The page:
T he wide forehead, the kiss curls of pale hair formed into a widow’s peak, the full cheeks and tulip mouth. On face value, the evidence is convincing. For many years it has been presumed that Antonio Canova’s marble masterpiece The Infant St John the Baptist was originally conceived as a portrait of Napoleon’s son.
The Emperor’s heir, Napoléon François Charles Joseph Bonaparte, was a boy of many monikers: the grand titles of Prince Impérial and Roi de Rome (King of Rome) and the more casual sobriquet L’Aiglon (The Eaglet). And here, some believe, he has been promoted to a saint.
“The resemblance is striking,” observes Sotheby’s specialist Christopher Mason. This is key to the theory, for Napoleon’s looks – and by extension his son’s – were distinctive. Canova’s Saint John has profoundly Napoleonic features: “prominent forehead with broad temples, and light covering of hair terminating in centralised locks at the fringe.” This is the archetypal representation of the infant Roi de Rome as propagated by Francois Gérard’s eponymous painting of the prince of 1811.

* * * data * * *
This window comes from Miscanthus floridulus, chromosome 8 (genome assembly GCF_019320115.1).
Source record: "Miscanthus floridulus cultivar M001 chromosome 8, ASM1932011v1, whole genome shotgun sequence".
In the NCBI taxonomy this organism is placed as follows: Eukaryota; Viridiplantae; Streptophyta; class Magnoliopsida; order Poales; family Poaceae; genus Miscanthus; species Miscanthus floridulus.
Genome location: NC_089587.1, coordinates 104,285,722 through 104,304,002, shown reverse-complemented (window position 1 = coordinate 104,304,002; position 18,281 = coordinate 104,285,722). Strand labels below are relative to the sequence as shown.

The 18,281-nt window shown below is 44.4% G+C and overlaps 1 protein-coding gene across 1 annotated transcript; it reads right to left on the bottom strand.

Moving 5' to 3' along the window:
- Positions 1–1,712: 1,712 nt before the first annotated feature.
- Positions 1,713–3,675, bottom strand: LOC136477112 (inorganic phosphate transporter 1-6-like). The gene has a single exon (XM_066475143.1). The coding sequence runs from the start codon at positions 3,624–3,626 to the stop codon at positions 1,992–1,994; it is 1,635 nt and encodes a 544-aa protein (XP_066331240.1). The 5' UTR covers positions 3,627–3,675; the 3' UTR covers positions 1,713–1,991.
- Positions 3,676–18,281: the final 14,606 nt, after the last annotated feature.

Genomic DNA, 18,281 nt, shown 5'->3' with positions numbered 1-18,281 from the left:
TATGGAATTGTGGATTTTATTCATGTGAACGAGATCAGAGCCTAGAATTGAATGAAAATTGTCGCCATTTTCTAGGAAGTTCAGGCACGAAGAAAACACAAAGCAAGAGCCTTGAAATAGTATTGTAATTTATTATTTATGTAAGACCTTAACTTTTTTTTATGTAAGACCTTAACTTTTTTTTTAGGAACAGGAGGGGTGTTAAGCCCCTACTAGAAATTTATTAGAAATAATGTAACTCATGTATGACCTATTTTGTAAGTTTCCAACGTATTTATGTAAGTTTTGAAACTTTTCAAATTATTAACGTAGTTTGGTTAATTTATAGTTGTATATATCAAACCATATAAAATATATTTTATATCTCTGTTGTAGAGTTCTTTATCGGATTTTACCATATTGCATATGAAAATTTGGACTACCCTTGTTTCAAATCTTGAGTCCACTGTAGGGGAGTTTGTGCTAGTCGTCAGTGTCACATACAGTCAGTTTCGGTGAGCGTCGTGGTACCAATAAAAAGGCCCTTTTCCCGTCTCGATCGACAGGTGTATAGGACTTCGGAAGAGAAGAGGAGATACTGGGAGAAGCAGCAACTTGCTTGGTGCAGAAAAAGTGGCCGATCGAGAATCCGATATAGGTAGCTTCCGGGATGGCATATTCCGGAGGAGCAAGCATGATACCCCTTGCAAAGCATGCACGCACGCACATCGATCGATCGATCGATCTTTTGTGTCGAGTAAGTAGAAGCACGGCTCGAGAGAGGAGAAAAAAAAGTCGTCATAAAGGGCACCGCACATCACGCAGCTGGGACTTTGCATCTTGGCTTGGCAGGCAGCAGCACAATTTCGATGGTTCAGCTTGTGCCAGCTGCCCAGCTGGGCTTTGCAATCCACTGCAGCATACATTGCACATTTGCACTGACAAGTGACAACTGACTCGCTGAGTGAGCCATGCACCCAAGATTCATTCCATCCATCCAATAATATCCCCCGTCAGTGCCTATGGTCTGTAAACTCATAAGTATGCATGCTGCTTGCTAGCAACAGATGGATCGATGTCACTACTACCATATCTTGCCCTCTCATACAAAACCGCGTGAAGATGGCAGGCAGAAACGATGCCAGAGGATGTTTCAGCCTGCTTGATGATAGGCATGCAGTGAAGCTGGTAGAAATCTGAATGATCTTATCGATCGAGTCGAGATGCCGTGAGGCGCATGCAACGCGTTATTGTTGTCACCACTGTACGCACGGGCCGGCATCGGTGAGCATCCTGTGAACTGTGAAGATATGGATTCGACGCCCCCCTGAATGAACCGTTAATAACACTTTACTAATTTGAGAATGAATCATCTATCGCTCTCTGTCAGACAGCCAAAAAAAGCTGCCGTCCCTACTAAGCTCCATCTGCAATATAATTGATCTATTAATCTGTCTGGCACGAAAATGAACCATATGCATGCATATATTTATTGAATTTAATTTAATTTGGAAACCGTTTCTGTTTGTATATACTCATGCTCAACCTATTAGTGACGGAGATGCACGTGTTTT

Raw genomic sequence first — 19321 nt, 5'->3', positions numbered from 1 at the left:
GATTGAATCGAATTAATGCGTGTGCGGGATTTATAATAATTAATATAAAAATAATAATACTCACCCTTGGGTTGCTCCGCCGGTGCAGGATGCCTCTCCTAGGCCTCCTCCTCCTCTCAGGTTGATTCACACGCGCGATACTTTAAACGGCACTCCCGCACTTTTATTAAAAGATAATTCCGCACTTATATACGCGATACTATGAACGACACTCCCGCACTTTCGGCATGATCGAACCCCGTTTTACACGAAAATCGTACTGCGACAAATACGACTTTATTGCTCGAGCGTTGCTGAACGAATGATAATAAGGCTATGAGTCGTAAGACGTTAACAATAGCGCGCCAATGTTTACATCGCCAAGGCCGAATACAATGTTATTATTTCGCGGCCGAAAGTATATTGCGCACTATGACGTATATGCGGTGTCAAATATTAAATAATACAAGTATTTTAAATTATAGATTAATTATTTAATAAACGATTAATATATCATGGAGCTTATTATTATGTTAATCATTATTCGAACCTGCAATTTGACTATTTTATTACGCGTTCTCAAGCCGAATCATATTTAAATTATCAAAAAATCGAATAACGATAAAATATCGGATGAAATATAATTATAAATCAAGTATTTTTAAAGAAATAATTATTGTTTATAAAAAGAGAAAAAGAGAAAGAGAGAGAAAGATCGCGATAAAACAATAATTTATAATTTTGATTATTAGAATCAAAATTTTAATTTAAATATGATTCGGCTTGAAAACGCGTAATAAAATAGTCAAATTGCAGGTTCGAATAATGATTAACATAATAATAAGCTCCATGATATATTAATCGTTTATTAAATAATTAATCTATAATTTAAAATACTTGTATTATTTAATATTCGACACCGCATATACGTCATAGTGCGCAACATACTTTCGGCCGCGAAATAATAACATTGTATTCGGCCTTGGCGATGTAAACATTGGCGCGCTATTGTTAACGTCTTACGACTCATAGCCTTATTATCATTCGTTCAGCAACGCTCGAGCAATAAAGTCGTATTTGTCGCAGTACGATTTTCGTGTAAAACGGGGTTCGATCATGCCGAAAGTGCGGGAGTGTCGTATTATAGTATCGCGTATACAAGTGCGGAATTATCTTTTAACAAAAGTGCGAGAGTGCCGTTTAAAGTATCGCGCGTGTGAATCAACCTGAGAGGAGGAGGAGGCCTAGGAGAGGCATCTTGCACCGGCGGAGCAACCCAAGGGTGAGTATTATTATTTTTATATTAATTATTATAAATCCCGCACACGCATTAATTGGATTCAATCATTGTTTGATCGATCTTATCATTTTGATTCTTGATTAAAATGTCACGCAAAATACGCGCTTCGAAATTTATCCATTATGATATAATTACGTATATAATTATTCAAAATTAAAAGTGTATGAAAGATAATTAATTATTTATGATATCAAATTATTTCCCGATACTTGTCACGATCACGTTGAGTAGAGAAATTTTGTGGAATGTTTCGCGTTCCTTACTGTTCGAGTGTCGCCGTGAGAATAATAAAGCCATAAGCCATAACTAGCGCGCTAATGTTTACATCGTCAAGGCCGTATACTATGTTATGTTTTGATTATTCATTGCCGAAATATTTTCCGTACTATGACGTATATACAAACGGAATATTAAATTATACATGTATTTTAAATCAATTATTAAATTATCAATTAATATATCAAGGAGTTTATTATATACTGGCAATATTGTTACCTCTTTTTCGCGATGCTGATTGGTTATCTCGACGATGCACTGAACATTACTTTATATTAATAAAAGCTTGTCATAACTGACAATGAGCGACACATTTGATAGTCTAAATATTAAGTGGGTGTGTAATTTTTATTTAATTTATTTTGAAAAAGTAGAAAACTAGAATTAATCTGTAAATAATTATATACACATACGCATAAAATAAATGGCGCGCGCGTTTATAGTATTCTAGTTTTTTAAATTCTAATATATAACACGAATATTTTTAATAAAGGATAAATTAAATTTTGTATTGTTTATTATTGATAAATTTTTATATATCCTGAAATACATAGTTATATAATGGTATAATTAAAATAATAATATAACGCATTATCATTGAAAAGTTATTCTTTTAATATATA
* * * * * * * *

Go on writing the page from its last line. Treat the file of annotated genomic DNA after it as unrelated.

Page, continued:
There is a precedent to support the Roi de Rome hypothesis: Canova had renamed his portrait of Empress Marie Lousie as Concord to simply La Concordia. Some art historians remain unconvinced, however. Another theory suggests that the work is a portrait of Napoléon II as Romulus, the first king of Rome (this is supported by the presence of the lambskin, possibly a reference to the shepherd Faustulus, Romulus’s adoptive father).
The portrait was commissioned by the British banker and politician Alexander Baring, 1st Baron Ashburton. Sculpted in 1822, the last year of the sculptor’s life, the work was a final flourish, delivered at a point when the creator of The Three Graces was the most celebrated artist in the world.
Napoleon’s star had fallen years earlier, however. “The presumption is that Canova abandoned his portrait of the Roi de Rome at the time of Napoleon’s abdication in 1814, but converted the model into the Infant St John following Bonaparte’s exile to St Helena in 1815,” Mason explains. If true, it is perhaps the most extreme case of upcycling in art history.